Democratic presidential hopeful Bernie Sanders on Saturday released his plan for reforming public education, including halting federal funding of new charter schools and banning those that are operated for profit.
Saying charter schools are ``exacerbating educational segregation,'' Sanders proposes more transparency and accountability for them, as well as limits on the pay of their chief executives. According to the campaign, the 10-point plan focuses on ``reversing racial and economic segregation that is plaguing elementary and secondary schools.''
The current education secretary, Betsy DeVos, is an advocate for charter schools, which receive public funding but operate independently.
Sanders unveiled the plan Saturday ahead of a speech in South Carolina. The campaign said the release of Sanders' Thurgood Marshall Plan for Public Education and Educators was timed to the 65th anniversary of the Brown v. Board of Education ruling that racial segregation in public schools was unconstitutional.
As head of the NAACP Legal Defense and Educational Fund, Marshall served as chief attorney for the plaintiffs, more than a decade before becoming the first black U.S. Supreme Court justice.
To combat disparities in education funding, the senator from Vermont is proposing ``large new investments in programs that serve high-poverty communities, support special needs students and augment local efforts to integrate school districts.'' That also includes a minimum on per-pupil spending in all school districts across the country, as well as a universal school meal plan and a goal of closing ``the gap in school infrastructure funding to renovate, modernize and green the nation's schools.''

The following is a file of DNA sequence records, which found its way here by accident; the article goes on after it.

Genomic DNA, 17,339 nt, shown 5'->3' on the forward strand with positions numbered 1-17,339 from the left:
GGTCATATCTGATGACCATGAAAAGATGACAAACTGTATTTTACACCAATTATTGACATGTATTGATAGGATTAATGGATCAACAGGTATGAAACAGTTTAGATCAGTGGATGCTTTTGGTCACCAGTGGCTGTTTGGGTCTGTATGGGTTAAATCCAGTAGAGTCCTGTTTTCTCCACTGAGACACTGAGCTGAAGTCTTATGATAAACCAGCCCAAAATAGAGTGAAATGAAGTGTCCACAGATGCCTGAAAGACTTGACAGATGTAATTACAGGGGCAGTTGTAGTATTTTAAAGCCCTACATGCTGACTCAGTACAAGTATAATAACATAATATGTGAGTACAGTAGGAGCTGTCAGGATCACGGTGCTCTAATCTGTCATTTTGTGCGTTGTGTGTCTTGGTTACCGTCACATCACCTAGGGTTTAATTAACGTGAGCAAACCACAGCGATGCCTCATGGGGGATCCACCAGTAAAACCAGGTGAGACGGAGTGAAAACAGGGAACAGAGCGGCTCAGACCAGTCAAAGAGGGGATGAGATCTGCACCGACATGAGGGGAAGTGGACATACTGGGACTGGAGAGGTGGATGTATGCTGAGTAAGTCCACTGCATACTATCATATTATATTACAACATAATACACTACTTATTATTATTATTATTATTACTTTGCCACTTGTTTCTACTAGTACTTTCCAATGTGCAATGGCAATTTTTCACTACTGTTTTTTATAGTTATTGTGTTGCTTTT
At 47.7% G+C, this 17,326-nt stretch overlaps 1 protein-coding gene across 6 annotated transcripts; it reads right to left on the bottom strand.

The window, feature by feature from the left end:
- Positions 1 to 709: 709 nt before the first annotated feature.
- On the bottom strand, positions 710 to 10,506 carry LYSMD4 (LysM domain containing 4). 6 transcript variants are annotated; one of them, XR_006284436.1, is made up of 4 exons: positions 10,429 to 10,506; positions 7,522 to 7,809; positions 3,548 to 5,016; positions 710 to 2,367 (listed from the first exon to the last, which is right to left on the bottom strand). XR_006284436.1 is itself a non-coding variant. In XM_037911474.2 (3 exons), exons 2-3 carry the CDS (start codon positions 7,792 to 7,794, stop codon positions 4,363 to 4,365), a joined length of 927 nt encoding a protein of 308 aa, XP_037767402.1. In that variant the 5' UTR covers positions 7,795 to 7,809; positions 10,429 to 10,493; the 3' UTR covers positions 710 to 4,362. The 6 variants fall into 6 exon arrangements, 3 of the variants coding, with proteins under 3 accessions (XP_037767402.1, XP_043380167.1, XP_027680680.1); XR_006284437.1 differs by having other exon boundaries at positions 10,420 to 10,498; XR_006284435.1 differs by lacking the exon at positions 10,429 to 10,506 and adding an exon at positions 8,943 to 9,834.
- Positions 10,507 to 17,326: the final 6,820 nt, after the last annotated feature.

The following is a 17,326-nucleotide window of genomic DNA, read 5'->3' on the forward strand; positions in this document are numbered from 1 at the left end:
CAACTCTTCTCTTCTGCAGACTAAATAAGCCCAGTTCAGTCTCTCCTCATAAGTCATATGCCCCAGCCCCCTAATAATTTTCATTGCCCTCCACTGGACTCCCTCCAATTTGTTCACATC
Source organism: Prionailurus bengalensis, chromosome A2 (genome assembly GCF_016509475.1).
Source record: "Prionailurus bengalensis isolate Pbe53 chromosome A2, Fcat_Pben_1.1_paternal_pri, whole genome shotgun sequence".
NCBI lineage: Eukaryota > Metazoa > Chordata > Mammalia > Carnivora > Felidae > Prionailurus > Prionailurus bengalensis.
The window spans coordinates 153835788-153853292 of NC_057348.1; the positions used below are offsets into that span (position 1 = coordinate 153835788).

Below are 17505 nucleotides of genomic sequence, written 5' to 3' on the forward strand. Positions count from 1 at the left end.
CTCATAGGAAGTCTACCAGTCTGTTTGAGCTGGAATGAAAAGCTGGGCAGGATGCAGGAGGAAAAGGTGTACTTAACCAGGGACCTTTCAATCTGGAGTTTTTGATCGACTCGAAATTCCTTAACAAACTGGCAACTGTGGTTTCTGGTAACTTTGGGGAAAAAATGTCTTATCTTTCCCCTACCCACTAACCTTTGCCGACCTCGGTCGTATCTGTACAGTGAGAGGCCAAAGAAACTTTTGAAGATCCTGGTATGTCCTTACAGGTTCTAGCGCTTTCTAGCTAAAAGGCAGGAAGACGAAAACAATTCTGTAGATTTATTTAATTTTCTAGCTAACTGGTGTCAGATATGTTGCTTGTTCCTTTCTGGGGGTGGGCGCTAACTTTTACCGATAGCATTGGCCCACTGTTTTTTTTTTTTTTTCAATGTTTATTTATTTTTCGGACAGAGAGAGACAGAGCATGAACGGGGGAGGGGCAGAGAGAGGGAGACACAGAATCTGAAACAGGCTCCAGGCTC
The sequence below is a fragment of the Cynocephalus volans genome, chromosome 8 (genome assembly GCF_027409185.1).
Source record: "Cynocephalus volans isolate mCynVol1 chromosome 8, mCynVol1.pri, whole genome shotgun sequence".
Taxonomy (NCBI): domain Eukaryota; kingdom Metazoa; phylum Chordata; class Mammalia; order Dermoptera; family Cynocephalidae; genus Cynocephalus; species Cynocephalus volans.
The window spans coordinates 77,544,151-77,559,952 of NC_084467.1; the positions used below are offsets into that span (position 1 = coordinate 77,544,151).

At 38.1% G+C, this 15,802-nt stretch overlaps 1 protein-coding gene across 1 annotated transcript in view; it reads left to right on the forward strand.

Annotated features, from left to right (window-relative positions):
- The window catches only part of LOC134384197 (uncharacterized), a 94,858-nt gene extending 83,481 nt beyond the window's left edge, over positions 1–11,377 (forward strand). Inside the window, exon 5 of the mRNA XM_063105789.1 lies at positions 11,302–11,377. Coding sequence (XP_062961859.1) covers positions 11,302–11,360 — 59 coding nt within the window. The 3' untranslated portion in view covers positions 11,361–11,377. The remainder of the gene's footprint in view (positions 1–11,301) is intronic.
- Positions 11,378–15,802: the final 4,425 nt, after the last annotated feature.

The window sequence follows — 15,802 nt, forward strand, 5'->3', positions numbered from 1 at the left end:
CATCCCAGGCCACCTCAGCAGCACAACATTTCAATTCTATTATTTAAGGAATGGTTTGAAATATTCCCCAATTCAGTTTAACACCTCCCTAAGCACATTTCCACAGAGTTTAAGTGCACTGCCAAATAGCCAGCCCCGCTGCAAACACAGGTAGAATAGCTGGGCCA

Sanders' plan also proposes investment to raise starting teacher salaries to at least $60,000 a year, as well as grants and tax credits to help teachers defray the cost of school supplies.
This is Sanders' first major plan of this campaign for K-12 education reforms. Dating back to his 2016 run for president, Sanders has repeatedly addressed reforms in higher education, including making four-year college free.
Other candidates' plans
Some of the other nearly two dozen candidates seeking the Democratic presidential nomination have come out with their own plans for elementary and higher education. Earlier this year, Sen. Kamala Harris of California made her first campaign policy rollout a federal investment in teacher pay .
Sen. Elizabeth Warren of Massachusetts has proposed alleviating almost all college debt for 42 million Americans, proposing an ``ultra-millionaire'' tax to fund the $640 billion cost. Earlier this week, Warren said her secretary of education ``will be a former public school teacher who is committed to public education.”